Once you agree to sign up for a workout program characterized by vigorous training, you should prepare yourself for everything you’ll experience. One of the exercises most new gym goers fear is squats. As a set of strength exercises, squats are essential for developing core strength and increasing the size and strength of your lower body muscles.
Each squatting session will help train the muscles of your hips, buttocks and thighs while strengthening the ligaments, tendon insertions and bones of the lower body. Knowing how to do squats the right way will help you derive these benefits without being at risk of lower body injury. Find more information on how much squats you should do below.
How to Properly Do Squats
Your squatting sessions should always find you in a standing position. Though a loaded barbell is the most common weight used for swjats, kettlebells and dumbbells can also do the magic. When you use a barbell, brace it across your upper trapezius muscle to do a high bar squat. You can do a low bar squat by lowering the barbell across your rear deltoids and holding that squatting position.
Getting to a high bar or low bar squatting position isn’t enough to train your lower body muscles. You’ll need to move your hips back and bend your knees and hips to lower your torso and the weight you’re carrying. After bending your knees, return to your upright position and then repeat the exercise.
How Many Squats Should You Do?
You can do squats in varying depths depending on your fitness level and goals. Aim for ten to fifteen squats per day twice or thrice a week. The competition standard for doing this exercise is referred to as parallel depth. You have to ensure the top part of your leg (at the hip joint) falls below your knee for you to meet this standard.
Other standards you can observe when doing squats involve the top of your upper thigh being below the top of your knee, your femur being parallel to the floor and your hip joint being below the knee. Squatting above parallel depth qualifies as a shallow squat while squatting below parallel depth qualifies as a deep squat. Authorities caution gym goers against doing deep squats since they have a higher potential for injury and lifelong physical disabilities.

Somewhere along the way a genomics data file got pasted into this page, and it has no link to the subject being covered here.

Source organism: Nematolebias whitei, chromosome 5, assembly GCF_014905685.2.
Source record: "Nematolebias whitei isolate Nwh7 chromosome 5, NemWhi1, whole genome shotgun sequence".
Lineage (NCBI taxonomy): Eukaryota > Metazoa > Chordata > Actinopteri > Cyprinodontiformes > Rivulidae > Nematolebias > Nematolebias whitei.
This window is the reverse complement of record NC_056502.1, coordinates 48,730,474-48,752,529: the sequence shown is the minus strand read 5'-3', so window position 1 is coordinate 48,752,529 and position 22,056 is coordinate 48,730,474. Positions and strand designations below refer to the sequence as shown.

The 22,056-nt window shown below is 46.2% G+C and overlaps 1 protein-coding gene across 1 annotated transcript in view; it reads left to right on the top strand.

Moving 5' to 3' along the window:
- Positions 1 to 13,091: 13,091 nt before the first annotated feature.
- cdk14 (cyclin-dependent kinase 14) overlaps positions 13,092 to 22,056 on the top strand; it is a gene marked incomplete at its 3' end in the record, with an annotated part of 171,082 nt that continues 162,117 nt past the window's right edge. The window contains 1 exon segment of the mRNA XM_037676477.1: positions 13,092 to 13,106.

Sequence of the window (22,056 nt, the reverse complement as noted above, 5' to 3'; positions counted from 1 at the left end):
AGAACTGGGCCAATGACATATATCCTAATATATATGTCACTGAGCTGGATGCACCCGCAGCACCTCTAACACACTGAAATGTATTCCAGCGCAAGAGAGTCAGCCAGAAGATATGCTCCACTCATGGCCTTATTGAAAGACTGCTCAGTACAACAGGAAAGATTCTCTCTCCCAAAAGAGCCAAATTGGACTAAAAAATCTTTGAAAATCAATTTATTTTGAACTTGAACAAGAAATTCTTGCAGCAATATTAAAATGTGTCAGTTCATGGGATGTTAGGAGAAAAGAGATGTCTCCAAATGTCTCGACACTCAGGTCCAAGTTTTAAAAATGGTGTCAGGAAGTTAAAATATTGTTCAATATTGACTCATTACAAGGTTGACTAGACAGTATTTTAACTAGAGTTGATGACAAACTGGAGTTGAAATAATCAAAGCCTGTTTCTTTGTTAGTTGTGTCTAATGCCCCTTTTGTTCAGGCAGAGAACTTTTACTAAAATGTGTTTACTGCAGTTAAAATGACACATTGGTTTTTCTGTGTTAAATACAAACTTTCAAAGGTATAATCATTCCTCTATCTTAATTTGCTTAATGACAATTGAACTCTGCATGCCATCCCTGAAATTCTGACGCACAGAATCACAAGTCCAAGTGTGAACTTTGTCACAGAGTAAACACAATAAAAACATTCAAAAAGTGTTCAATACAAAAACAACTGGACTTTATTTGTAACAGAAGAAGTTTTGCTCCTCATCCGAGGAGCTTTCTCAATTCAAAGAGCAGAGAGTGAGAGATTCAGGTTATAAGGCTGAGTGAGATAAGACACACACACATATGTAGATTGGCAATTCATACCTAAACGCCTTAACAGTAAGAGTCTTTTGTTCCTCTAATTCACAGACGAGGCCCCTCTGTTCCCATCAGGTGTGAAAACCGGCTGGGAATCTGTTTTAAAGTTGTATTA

Dangers of Overdoing Squats
When squatting, your knees and hips will bend, your ankle will extend while the muscles around your joint will contract until they reach a point they can’t undergo further contraction. Throughout the exercise, you’ll be relying on the muscles around your hips to power your lower body. Common mistakes people make when squatting include flexing their torso too far forward bending too rapidly. Such mistakes could lead to injury or inability to complete the squat.
You’re at a higher risk of suffering spinal disc herniation when you flex your torso since the exercise will exert a lot of force on your lower back. Failing to align the knees in the direction of your toes will adversely strain the knee joints increasing the risk of an injury. Another mistake people make while squatting is raising their heels off the ground. Such a mistake prevents the gluteus muscles from contributing to the entire exercise thus making it difficult to complete the squat.
Squats tend to be a complex set of exercises for most beginners at gyms or fitness centers. It’s important to seek guidance from a trainer before carrying them out to put yourself at lesser risk of injury. If you’re a good learner, it will take a few sessions for you to master the routines and variations allowing you to train your lower body as you wish. While theoretical knowledge on squats is essential when getting started with these workouts, it’s advisable to spare time to put the knowledge into practice to improve your mastery.